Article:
Homeguard did exercise considerable patience as we worked to find paint colors. Part of that process included a decision about the wood work, paint or refinish. I had chosen a stain color. The foreman suggested painting the cabinetry a white, a color he had used and thought turned out well.  One of their key hands (same as referred to above) said he could strip the woodwork, that stain would not be a problem. Looking back, our best choice to keep the wood grain with stain would have been to rebuild the cabinets. This became a huge issue. It was one of the very first tasks inside we wished completed, so we wouldn't get stripper, dust, etc., on the new wood floors. To date, some of the woodwork has turned out fairly nice, but some remains in very poor condition and will have to be redone, covered up, or even now, the cabinetry replaced. This part of the project was entirely trial and error. When the initial application didn't work, stain was sprayed on and rubout attempted. This all worked to make a mess. That's about all.

    We decided to replace our baseboard moldings with new matching material. The foreman couldn't locate our molding pattern, so opted to select and begin installing a different design. We asked about it and despite it not being an exact match decided to allow it. My wife told him if he couldn't locate something else, to let her know and she'd go find it. We didn't want these decisions made by Homeguard.

    Then there was the bathroom tub replacement. Again to Homeguard's credit, they tackled installing a cast iron tub as a replacement for an acrylic unit. As part of the process, a new control valve was put in place. Now we had copper pipes and with my insistence standards be maintained, I anticipated copper would go back. Without any discussion, I came in to find plastic (pex) pipes and fittings. My initial reaction was to concede, but I decided since I was paying for it, and it is my house, I asked copper to be put in. They said the pex was as good as copper (perhaps), but they should not have assumed, they should have asked.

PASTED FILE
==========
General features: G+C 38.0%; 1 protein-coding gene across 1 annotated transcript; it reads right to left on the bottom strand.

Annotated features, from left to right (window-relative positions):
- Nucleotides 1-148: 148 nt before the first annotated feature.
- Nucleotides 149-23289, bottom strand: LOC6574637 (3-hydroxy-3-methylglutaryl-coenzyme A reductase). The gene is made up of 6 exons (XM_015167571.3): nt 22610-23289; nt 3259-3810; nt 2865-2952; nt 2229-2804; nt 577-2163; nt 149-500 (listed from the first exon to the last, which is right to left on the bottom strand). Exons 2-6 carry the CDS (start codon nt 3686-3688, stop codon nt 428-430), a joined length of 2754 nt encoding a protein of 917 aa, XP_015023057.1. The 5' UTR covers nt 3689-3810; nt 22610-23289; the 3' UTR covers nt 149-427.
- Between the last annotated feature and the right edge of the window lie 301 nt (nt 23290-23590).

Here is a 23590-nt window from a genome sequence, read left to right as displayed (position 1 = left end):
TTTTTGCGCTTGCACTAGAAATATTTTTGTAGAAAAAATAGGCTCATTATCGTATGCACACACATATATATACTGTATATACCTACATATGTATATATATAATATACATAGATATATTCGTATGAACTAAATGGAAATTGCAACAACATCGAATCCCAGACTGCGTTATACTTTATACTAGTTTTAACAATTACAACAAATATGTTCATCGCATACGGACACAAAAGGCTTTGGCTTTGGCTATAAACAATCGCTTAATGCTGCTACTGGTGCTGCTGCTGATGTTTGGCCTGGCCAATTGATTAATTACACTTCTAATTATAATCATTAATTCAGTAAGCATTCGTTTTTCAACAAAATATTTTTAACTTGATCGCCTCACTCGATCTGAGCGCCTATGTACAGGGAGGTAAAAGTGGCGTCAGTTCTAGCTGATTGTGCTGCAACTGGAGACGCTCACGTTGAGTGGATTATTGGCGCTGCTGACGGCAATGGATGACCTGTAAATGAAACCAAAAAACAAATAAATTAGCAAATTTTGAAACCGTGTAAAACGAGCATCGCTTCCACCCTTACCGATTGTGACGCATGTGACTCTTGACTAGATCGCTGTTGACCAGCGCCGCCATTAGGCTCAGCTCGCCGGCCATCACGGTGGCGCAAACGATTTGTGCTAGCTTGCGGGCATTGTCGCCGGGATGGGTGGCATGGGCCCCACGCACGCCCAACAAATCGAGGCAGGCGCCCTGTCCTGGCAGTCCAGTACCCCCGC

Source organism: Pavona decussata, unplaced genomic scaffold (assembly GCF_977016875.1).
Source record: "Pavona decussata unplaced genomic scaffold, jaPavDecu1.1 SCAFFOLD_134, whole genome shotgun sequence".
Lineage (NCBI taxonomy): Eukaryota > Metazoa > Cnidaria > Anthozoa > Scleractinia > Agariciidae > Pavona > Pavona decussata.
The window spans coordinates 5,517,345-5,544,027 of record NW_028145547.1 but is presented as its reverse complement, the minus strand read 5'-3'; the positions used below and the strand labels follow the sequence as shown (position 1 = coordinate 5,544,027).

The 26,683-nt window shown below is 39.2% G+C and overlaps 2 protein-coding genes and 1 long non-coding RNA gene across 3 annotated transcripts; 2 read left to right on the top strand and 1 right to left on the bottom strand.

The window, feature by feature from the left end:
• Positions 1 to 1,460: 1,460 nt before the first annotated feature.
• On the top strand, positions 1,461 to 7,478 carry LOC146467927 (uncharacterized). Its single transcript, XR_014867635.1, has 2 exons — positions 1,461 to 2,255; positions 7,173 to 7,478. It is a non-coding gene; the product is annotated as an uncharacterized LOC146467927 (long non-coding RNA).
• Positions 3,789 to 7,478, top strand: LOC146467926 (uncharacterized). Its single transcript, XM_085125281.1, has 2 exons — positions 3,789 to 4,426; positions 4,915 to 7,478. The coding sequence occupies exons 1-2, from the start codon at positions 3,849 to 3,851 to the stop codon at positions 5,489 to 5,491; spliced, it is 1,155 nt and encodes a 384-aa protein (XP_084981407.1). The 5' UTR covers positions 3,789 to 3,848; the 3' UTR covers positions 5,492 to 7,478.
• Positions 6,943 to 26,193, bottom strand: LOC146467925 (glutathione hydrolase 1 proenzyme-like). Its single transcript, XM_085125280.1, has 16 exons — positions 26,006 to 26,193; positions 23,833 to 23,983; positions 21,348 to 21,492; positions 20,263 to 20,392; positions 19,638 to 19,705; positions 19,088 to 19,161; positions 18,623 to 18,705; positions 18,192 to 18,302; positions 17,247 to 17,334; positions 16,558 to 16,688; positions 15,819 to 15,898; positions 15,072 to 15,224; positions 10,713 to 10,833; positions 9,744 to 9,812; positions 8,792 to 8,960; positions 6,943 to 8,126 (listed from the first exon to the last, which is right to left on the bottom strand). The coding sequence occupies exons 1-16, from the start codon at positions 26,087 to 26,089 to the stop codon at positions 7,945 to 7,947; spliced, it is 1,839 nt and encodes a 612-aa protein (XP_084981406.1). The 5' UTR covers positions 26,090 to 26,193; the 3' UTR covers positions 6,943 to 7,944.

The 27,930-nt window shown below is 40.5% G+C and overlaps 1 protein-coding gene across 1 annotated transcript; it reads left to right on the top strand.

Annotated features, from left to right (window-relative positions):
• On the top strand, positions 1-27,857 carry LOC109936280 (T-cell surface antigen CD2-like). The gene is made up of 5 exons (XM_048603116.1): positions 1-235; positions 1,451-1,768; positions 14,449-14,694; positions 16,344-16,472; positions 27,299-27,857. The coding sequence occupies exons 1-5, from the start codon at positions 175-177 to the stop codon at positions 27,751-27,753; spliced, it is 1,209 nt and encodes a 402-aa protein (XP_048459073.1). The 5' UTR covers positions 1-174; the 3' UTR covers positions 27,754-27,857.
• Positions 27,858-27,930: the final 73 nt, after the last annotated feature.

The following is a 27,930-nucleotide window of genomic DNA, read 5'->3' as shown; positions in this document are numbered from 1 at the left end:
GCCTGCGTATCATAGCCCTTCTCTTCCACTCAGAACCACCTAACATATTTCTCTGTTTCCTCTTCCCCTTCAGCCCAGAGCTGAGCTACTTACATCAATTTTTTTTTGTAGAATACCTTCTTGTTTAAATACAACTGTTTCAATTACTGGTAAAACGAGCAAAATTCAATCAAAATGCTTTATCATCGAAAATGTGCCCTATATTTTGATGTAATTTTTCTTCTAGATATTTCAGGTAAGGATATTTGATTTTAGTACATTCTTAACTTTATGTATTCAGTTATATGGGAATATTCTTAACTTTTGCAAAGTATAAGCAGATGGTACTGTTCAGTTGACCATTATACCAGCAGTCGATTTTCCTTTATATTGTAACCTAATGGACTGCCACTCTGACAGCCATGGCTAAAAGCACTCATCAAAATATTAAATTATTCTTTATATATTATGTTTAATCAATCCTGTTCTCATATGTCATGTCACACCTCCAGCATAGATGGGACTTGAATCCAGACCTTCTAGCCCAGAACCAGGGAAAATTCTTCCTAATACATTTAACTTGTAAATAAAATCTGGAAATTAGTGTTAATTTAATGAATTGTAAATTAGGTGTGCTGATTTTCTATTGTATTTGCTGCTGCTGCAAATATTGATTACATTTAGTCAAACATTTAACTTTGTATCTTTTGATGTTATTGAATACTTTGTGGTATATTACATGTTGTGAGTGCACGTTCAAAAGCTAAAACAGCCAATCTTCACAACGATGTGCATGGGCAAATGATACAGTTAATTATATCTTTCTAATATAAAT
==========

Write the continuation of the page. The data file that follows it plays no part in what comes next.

I mentioned the new bath valve. That brings forward a whole new issue. Our water heater was about 7 years old, so when we no longer had consistent hot water I thought the unit was bad. I checked, no leaks, burner worked. I replaced the relief valve, still a problem. I discussed this with the foreman. He said they could install a new unit, so I immediately had it delivered for install. Homeguard did install it, but still no hot water. It turns out the internals were not put in the new bath control. This allowed back pressure on the water heater, so despite it having plenty of hot water, it would not flow to the shower. My wife started describing this to one of the workers and he immediately knew the issue. He had expected the internals would be put in the unit, but for some reason they were not. Now, things happen. The problem is the foreman probably should have known to check this as a possibility before I bought a water heater. This cost me several hundred dollars and several days of cold showers, that might have been avoided.  It was a 7 year old heater, however, so I took a deep breath and went on.